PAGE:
No matter how much I wish for this to happen, unfortunately there is the restriction of the timetable. Timetables are strictly organised and to bolt on a few cooking lessons would make everything a mess. Perhaps those who are truly passionate about cooking could have an after school club or even a marathon weekend cooking session where they are taught much more advanced recipes, I for one would definitely attend. Making children feel they are good at something makes them much more focused and gives them direction. Of course there are further limits since lessons are around an hour long on average. Double lessons should be allocated to such subjects; by the time all the students are focused and ready to learn, there are 50 minutes left and that’s not enough time to teach a recipe. Double lessons would open up a whole world of possibilities. Class size may affect just what can be done. A large class would not be able to cook all at once if the school has a small kitchen, so splitting up the group whilst the other half does something else is not good. This emphasises the demand for teachers. The problem would be reduced if schools had large kitchen facilities but many schools do not even have a cookery room, let alone enough space to facilitate a cookery room.
Too many people do not know how to cook basic meals, let alone “pierce film lid and microwave for 6 minutes” or “preheat the oven to 200°C”. It’s clear we are a processed food, ready meal generation and compulsory cooking lessons can change this. Do we really need to know that starch cells start absorbing water at 60°C, are swollen to 5 times their size and burst at 80°C, gelatinisation is complete at 100°C and could form a gel on cooling? I don’t think so. Just because you know the process of gelatinisation, doesn’t mean you’ll remember how to make a white sauce for your coursework.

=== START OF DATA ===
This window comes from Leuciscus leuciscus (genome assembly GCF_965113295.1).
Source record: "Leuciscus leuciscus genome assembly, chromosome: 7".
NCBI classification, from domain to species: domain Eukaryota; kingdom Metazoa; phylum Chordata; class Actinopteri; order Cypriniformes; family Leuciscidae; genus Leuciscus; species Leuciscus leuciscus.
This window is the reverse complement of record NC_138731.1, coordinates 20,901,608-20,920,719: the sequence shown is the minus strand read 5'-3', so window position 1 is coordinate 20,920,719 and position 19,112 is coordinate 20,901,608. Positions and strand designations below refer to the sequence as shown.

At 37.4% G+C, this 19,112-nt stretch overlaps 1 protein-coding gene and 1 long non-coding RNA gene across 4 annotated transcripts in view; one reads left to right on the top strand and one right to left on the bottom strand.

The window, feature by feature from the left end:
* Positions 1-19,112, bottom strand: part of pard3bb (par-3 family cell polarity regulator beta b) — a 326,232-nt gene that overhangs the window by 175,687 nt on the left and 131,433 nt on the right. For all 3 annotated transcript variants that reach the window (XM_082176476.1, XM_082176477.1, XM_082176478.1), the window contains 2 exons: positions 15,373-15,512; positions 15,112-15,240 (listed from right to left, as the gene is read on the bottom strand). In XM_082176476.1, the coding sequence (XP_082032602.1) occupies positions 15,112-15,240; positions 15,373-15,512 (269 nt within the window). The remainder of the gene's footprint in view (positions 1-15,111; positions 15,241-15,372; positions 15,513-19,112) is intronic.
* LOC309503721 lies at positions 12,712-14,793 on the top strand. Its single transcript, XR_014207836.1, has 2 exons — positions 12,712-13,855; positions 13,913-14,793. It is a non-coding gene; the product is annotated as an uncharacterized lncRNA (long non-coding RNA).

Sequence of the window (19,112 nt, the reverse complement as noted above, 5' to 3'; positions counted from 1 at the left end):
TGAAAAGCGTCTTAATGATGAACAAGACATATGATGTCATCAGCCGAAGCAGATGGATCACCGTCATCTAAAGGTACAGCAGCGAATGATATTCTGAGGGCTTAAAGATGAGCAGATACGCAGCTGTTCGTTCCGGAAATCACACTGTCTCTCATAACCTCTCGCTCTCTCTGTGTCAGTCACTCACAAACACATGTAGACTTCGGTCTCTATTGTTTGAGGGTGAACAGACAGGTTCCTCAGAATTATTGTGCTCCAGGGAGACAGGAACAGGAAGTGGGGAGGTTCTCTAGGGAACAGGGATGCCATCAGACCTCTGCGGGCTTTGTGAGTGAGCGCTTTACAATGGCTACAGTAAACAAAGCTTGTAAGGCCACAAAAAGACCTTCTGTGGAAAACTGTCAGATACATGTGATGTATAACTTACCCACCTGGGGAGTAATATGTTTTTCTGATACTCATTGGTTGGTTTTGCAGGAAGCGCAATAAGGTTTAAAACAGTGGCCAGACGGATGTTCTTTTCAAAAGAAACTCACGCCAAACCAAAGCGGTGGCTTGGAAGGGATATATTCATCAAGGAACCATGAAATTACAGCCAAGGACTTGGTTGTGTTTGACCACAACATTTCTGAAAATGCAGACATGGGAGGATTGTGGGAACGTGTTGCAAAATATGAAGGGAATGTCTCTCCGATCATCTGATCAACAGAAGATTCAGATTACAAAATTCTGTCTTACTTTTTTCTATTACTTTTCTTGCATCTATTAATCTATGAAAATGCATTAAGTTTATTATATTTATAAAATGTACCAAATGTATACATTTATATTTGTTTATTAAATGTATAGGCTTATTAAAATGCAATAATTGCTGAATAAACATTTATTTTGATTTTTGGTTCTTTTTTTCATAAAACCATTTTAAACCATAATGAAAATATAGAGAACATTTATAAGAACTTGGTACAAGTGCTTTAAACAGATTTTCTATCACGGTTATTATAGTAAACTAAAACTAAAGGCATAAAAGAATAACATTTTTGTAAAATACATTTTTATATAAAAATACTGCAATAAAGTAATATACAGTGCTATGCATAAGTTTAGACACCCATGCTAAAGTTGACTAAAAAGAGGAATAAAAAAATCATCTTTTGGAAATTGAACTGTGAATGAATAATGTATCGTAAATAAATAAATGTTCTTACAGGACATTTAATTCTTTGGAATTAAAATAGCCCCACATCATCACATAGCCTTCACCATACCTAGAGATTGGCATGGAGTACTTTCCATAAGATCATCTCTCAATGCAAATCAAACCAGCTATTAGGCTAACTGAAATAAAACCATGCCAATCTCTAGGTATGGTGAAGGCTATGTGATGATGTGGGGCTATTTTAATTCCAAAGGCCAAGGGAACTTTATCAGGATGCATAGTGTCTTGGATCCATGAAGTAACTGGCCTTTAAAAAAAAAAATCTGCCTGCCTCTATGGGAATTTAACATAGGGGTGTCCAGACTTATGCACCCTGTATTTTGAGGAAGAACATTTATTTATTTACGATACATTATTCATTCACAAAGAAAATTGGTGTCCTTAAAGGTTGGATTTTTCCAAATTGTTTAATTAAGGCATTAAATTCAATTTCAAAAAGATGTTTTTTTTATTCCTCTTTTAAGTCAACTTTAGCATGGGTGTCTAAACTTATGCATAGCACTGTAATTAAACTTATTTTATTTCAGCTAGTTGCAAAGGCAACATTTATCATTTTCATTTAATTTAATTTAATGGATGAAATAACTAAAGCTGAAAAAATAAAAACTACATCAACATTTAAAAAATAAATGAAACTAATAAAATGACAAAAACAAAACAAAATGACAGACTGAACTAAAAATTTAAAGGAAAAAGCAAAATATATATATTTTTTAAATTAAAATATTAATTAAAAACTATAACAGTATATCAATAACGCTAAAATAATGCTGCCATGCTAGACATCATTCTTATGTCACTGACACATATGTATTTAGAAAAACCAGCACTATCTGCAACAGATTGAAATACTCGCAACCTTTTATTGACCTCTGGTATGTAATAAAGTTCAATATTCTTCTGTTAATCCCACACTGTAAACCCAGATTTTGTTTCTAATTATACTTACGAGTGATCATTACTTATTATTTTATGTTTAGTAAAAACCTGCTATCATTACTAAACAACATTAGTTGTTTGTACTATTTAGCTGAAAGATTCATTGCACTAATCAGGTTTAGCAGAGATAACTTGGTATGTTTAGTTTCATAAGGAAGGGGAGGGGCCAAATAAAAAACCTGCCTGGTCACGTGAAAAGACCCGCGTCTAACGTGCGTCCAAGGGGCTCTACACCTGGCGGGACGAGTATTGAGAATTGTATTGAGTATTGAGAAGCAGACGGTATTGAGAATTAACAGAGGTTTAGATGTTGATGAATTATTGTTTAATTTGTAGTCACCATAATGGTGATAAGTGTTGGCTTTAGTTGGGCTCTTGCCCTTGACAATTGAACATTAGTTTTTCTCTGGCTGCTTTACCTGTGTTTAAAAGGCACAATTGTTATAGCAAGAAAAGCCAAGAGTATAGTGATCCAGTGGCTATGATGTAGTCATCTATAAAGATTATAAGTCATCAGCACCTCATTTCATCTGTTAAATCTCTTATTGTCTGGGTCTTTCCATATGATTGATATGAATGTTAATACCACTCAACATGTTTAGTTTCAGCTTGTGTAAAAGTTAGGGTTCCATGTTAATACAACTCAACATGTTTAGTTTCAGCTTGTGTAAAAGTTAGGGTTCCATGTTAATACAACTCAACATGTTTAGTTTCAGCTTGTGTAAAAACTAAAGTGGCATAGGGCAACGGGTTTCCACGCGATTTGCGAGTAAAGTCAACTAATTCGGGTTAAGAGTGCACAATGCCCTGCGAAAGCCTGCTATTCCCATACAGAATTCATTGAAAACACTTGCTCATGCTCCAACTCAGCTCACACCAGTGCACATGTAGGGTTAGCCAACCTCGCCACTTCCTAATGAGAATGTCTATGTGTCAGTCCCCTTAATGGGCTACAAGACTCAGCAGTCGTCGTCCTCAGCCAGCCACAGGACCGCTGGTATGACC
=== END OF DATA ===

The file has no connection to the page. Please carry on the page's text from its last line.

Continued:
Food technology is different to cooking. How about we start teaching children a new recipe every week with ingredients provided by the school, nothing fancy, the value range is all that is needed. Students are in pairs, each around their station with the necessary equipment already out on the table. Demonstrate the recipe alongside the students so they can see what you are doing perfectly. Once it’s cooked, let them eat it and by getting hands on under the control of the teacher guiding them through each step, with assistants helping if necessary, perhaps something will go in. Make something that is well liked by everyone e.g. cakes, pizzas or muffins that are also healthy and achievable at home. It should be up to the teacher to decide what they cook, this freedom will allow the passion of the teacher to shine through which could help get children excited about cooking.
I want to see cookery compulsory for all secondary school students up to the age of 18. We’ve made a start here in Britain and the Food Revolution Day is on Friday 15th May. I want to get into the food technology lessons at school that day (after my exam of course) and get the students passionate about food. Share to show your support for food education for all!